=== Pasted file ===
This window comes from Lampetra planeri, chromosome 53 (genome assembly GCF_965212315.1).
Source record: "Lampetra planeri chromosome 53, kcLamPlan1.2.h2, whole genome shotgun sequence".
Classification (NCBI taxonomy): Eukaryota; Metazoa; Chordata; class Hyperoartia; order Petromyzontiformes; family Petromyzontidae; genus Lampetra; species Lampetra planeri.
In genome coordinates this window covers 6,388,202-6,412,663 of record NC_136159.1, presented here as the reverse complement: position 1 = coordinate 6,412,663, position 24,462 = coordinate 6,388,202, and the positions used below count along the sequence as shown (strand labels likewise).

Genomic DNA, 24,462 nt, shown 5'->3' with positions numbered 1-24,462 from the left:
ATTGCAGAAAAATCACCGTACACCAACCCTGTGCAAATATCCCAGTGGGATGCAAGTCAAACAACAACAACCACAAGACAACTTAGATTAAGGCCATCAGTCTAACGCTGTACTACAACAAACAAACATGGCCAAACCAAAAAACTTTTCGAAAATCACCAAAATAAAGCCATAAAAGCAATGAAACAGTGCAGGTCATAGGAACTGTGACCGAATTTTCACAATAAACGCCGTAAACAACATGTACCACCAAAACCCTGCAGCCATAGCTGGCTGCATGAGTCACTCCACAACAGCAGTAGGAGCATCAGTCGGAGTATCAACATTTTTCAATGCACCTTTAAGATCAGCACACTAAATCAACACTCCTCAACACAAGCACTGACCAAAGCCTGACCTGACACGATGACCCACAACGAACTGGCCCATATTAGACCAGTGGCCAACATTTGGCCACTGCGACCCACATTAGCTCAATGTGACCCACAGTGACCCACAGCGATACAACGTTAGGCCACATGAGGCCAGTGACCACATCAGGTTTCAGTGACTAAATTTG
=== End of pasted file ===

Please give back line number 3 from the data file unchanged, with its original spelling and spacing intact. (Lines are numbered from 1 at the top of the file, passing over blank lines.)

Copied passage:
Classification (NCBI taxonomy): Eukaryota; Metazoa; Chordata; class Hyperoartia; order Petromyzontiformes; family Petromyzontidae; genus Lampetra; species Lampetra planeri.